Mika Hakkinen made a rare appearance in Formula One headlines last month after telling reporters he advised Kimi Raikkonen not to join Ferrari.
“I warned him that changing teams might not go well for him. Unfortunately for Kimi my forecasts are being fulfilled”.
Hakkinen was right on the money. Although Raikkonen has put in some decent performances this year they have slipped under the radar during McLaren’s domination. Kimi seems to have difficulty pushing the car’s limit in qualifying, and also has trouble getting it off the start line. If you took both of those things out of the equation Raikkonen’s 2007 would be looking a lot better.
Give Kimi enough time to sort out the problems with his Ferrari and he will surely come good. Let us not forget that he was often beaten by David Coulthard during his debut season at McLaren. It took Kimi awhile to settle in and the only time in 2002 that he looked like a winner was at the French Grand Prix. Once Raikkonen felt comfortable and learnt the ropes he started dominating Coulthard and nearly won the 2003 world title.
The same scenario may also play out at Ferrari.
Still, the pressure is starting to build on Kimi and he can’t afford to spend much longer acclimatising. It doesn’t look very good when the highest paid driver in Formula One is languishing in fourth on the championship ladder. His arrival at Ferrari was much heralded and he was expected to take off where Michael Schumacher finished. It certainly hasn’t worked out that way and Massa has beaten Kimi in every race since Albert Park. Raikkonen was awesome in Melbourne beating Felipe’s best race lap by almost two seconds, but since then Massa has overshadowed the self proclaimed ‘Iceman’.
Despite the way 2007 is shaping up it would have been impractical for Raikkonen to stay at McLaren. He was becoming frustrated at Woking and the move to Ferrari represented a massive opportunity. It would be a shame if that opportunity was wasted.
Working against Raikkonen is Ferrari’s long history of driver mismanagement. Many stars have left the prancing horse disillusioned, with recent examples being Irvine and Barrichello. Rubens even went as far as to cut his contract short.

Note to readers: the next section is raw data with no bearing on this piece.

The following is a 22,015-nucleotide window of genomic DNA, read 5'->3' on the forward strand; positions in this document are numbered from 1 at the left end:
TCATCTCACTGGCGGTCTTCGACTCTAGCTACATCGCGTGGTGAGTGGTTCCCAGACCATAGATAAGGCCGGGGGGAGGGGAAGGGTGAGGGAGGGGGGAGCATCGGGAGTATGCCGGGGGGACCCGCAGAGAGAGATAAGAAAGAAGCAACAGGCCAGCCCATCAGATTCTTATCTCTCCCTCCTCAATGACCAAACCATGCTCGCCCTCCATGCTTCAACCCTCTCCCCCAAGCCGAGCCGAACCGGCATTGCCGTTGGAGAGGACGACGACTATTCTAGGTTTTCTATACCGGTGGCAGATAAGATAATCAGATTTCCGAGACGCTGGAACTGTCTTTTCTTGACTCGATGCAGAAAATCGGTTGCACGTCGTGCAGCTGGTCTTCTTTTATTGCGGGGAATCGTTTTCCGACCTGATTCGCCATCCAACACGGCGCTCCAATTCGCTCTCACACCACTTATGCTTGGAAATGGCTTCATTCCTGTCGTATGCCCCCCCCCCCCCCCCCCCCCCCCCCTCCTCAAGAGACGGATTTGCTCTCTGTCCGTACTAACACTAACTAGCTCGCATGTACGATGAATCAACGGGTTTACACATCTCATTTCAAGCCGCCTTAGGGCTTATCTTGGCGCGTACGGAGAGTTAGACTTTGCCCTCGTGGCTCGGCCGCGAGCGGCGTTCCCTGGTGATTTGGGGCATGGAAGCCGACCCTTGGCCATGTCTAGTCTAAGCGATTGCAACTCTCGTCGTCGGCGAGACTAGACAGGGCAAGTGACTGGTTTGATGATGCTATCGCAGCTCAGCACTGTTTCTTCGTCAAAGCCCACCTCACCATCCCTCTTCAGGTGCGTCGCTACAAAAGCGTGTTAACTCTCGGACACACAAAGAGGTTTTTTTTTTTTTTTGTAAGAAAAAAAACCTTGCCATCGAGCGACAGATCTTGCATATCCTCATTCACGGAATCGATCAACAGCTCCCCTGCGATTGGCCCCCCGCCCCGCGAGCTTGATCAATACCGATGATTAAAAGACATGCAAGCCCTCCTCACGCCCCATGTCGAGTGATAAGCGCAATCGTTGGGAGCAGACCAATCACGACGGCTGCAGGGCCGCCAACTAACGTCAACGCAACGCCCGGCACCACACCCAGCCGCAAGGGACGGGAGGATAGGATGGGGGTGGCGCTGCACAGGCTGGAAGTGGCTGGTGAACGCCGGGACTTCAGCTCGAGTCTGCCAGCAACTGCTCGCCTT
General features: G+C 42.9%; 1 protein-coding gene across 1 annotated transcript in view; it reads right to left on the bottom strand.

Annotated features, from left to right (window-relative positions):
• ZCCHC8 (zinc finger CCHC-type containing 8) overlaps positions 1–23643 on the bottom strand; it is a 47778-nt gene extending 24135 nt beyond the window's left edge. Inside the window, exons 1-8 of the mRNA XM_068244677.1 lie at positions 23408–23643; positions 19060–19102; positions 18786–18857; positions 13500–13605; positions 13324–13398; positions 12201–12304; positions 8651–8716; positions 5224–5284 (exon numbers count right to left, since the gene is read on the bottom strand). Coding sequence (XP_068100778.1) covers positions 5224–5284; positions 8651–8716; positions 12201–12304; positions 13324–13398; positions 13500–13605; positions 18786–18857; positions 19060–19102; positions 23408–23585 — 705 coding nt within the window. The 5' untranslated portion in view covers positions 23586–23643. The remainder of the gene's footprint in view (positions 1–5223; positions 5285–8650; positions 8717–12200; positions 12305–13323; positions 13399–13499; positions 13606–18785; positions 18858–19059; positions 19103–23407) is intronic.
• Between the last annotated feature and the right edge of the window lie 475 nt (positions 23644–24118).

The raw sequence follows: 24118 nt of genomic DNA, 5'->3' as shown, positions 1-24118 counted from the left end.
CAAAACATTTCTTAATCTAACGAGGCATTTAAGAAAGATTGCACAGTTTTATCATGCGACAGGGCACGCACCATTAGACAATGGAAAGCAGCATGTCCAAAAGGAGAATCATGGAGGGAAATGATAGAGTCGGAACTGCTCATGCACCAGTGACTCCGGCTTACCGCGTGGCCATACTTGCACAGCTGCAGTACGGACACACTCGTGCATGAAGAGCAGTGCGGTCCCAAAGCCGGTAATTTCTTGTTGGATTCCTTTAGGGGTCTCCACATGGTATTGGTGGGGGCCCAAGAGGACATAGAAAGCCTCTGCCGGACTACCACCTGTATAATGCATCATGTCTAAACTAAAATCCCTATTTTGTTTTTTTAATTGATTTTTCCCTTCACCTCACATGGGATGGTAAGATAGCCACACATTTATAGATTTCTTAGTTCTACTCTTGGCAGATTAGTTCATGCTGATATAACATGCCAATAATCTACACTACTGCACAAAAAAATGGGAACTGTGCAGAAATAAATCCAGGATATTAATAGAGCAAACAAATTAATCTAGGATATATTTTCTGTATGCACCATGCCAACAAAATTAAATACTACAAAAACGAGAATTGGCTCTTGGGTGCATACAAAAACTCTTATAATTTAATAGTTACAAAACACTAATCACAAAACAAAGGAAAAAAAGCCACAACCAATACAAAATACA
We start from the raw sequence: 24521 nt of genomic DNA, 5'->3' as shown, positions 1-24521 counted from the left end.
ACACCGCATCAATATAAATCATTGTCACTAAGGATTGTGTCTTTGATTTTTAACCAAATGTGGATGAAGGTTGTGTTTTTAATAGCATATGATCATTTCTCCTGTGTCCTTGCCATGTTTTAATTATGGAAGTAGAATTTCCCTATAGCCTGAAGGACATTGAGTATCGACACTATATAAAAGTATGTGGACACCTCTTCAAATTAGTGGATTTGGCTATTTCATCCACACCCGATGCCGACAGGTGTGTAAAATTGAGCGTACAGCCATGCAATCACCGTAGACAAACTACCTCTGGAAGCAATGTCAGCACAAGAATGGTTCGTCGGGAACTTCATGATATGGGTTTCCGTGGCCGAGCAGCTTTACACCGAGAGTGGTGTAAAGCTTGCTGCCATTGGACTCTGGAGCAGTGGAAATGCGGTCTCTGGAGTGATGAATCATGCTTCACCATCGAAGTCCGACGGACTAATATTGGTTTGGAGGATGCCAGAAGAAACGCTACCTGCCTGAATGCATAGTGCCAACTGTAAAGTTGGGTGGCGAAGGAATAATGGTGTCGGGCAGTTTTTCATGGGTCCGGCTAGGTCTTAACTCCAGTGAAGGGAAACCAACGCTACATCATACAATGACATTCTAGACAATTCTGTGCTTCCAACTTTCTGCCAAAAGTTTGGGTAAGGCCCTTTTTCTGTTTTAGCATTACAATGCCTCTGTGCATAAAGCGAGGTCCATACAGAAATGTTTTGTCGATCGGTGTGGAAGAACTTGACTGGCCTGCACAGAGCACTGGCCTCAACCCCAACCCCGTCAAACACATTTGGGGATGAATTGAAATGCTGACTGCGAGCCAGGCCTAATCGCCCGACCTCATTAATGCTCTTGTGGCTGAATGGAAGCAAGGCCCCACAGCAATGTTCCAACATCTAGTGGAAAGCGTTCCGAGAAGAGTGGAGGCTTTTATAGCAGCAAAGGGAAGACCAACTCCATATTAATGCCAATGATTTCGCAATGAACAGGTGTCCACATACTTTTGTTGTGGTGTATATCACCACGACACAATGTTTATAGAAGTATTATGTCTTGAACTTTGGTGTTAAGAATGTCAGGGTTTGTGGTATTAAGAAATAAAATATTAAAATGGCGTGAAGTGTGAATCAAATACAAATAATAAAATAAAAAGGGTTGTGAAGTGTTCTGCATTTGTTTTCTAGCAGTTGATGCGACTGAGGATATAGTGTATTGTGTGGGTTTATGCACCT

World Champions Nigel Mansell and John Surtees left Ferrari after fighting with the team, as did Jackie Ickx. Ivan Capelli and Rene Arnoux were both sacked mid season.
Michael Schumacher also considered leaving Ferrari. In the late 90’s Michael had formal discussions with McLaren that almost resulted in a contract. Ron Dennis suggested in a recent interview that only ‘peripheral financial issues’ prevented Michael from joining McLaren. Schumacher’s willingness to leave Ferrari was not a hurdle.
Another of the great drivers to suffer at Ferrari was Alain Prost. Interestingly there may be a few similarities between Prost’s 1991 season and Raikkonen’s time in 2007.
Alain’s stretch at Maranello started off well enough. He won five races in his first year and clearly had the better of team-mate Mansell. Prost was the only driver in 1990 to challenge the dominant McLaren of Ayrton Senna, and finished a close second in the championship.
It was 1991 that things started to unravel. The car was not fast from the beginning and Prost publicly described it as a ‘truck’. He managed second place at the opening round in Phoenix but it was the best result he would get all year. It was evident from the outset that Ferrari were going to struggle.